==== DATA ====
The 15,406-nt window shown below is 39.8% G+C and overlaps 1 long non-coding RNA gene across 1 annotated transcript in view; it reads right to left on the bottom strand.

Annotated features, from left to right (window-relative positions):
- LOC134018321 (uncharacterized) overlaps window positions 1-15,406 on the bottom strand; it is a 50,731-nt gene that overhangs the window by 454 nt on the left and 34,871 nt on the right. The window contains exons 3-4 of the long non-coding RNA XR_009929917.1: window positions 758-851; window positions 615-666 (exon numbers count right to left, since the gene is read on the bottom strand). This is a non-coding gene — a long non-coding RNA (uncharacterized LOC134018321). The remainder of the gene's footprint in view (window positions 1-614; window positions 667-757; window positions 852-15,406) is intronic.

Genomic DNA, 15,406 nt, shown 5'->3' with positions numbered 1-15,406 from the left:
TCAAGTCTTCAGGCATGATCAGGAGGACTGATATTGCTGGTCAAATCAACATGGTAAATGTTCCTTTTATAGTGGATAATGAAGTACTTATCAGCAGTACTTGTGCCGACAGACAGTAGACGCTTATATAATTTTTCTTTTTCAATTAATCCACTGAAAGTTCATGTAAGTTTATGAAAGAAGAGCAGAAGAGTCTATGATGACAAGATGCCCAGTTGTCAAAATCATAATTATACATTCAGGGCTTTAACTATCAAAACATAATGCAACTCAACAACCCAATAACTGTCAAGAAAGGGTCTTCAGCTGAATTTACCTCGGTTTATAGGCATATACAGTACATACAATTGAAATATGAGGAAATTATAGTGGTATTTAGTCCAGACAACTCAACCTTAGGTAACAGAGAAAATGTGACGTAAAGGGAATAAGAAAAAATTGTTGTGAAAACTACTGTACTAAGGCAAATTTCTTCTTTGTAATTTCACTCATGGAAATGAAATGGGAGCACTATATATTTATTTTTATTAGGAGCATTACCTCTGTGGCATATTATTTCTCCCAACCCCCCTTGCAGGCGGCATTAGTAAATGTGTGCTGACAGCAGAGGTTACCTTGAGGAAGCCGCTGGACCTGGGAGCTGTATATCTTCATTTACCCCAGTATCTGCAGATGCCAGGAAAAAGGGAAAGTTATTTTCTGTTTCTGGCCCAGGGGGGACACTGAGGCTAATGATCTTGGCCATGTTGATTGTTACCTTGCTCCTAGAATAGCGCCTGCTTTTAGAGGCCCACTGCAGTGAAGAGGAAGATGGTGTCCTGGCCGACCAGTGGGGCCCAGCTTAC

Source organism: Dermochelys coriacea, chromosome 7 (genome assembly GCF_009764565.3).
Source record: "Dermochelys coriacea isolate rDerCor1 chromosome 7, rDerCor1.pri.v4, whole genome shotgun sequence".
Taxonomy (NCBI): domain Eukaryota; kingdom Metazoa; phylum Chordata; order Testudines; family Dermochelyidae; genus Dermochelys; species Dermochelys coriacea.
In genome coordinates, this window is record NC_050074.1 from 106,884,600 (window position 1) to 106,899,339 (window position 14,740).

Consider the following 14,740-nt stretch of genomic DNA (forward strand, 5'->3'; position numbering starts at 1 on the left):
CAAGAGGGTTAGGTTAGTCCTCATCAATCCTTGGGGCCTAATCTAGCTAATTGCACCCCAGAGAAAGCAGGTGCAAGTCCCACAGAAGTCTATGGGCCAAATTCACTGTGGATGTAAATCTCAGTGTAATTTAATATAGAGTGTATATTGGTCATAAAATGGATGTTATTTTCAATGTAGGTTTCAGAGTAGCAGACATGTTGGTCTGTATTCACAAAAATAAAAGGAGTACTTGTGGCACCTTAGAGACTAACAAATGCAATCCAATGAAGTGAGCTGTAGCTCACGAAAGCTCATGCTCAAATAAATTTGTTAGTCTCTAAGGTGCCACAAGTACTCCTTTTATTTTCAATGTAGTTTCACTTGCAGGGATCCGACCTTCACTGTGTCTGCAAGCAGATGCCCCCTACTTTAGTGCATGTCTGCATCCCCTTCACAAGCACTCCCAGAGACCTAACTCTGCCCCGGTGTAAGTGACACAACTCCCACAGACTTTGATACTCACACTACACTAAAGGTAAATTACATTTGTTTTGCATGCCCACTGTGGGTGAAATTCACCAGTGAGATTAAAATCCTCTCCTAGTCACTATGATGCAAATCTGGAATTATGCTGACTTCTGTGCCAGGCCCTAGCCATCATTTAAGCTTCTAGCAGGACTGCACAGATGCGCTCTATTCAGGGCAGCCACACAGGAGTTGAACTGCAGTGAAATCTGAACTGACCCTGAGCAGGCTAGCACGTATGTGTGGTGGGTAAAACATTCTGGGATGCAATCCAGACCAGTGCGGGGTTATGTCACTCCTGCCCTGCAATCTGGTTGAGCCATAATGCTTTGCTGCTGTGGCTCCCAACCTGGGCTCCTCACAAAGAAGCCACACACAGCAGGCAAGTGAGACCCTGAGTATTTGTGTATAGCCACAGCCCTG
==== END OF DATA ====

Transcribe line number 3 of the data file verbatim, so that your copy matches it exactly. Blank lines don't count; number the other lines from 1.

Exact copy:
- LOC134018321 (uncharacterized) overlaps window positions 1-15,406 on the bottom strand; it is a 50,731-nt gene that overhangs the window by 454 nt on the left and 34,871 nt on the right. The window contains exons 3-4 of the long non-coding RNA XR_009929917.1: window positions 758-851; window positions 615-666 (exon numbers count right to left, since the gene is read on the bottom strand). This is a non-coding gene — a long non-coding RNA (uncharacterized LOC134018321). The remainder of the gene's footprint in view (window positions 1-614; window positions 667-757; window positions 852-15,406) is intronic.